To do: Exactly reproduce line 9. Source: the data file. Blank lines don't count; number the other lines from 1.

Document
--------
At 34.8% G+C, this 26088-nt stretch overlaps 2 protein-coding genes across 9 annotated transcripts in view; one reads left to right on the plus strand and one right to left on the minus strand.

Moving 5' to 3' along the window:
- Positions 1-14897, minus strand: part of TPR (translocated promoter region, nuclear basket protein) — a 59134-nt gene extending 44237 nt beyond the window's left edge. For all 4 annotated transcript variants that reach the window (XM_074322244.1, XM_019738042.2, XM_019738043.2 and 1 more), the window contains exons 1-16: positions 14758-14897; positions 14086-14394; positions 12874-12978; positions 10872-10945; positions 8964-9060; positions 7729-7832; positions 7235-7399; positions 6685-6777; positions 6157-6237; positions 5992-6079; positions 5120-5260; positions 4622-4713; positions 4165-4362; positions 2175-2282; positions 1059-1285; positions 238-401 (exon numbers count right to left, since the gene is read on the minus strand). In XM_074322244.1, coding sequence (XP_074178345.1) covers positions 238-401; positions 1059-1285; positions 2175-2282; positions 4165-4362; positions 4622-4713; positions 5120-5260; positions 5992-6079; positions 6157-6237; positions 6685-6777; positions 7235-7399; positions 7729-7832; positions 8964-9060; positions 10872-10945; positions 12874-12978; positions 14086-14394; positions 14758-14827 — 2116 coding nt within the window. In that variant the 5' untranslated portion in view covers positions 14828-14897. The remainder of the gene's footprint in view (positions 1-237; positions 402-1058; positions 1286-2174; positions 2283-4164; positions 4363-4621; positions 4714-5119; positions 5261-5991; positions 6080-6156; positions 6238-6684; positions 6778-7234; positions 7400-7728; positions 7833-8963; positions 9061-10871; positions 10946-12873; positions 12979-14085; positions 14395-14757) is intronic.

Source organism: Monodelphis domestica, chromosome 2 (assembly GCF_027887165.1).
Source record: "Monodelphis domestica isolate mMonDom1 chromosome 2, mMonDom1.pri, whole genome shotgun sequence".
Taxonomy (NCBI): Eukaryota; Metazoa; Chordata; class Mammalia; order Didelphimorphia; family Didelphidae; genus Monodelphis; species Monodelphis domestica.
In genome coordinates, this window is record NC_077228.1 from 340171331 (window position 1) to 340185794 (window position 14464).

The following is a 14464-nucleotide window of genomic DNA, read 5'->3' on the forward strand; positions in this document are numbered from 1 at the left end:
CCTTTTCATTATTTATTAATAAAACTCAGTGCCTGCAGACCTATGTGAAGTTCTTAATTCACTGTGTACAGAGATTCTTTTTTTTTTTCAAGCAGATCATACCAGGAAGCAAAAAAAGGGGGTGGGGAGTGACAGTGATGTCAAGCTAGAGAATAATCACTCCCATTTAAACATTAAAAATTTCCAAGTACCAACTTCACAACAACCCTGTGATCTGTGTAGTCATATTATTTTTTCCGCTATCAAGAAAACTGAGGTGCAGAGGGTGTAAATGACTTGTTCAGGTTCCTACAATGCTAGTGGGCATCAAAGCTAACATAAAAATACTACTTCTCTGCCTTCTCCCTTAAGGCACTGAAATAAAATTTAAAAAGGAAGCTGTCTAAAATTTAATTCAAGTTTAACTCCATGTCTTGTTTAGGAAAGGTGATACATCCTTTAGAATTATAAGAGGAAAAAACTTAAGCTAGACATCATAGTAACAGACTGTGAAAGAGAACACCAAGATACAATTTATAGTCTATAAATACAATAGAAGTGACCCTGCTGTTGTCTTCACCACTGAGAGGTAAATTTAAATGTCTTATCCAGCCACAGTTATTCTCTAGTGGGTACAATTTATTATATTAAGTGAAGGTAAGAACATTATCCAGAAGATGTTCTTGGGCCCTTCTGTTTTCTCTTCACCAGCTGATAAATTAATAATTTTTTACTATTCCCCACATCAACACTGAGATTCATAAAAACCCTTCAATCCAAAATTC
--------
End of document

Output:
CCTTTTCATTATTTATTAATAAAACTCAGTGCCTGCAGACCTATGTGAAGTTCTTAATTCACTGTGTACAGAGATTCTTTTTTTTTTTCAAGCAGATCATACCAGGAAGCAAAAAAAGGGGGTGGGGAGTGACAGTGATGTCAAGCTAGAGAATAATCACTCCCATTTAAACATTAAAAATTTCCAAGTACCAACTTCACAACAACCCTGTGATCTGTGTAGTCATATTATTTTTTCCGCTATCAAGAAAACTGAGGTGCAGAGGGTGTAAATGACTTGTTCAGGTTCCTACAATGCTAGTGGGCATCAAAGCTAACATAAAAATACTACTTCTCTGCCTTCTCCCTTAAGGCACTGAAATAAAATTTAAAAAGGAAGCTGTCTAAAATTTAATTCAAGTTTAACTCCATGTCTTGTTTAGGAAAGGTGATACATCCTTTAGAATTATAAGAGGAAAAAACTTAAGCTAGACATCATAGTAACAGACTGTGAAAGAGAACACCAAGATACAATTTATAGTCTATAAATACAATAGAAGTGACCCTGCTGTTGTCTTCACCACTGAGAGGTAAATTTAAATGTCTTATCCAGCCACAGTTATTCTCTAGTGGGTACAATTTATTATATTAAGTGAAGGTAAGAACATTATCCAGAAGATGTTCTTGGGCCCTTCTGTTTTCTCTTCACCAGCTGATAAATTAATAATTTTTTACTATTCCCCACATCAACACTGAGATTCATAAAAACCCTTCAATCCAAAATTC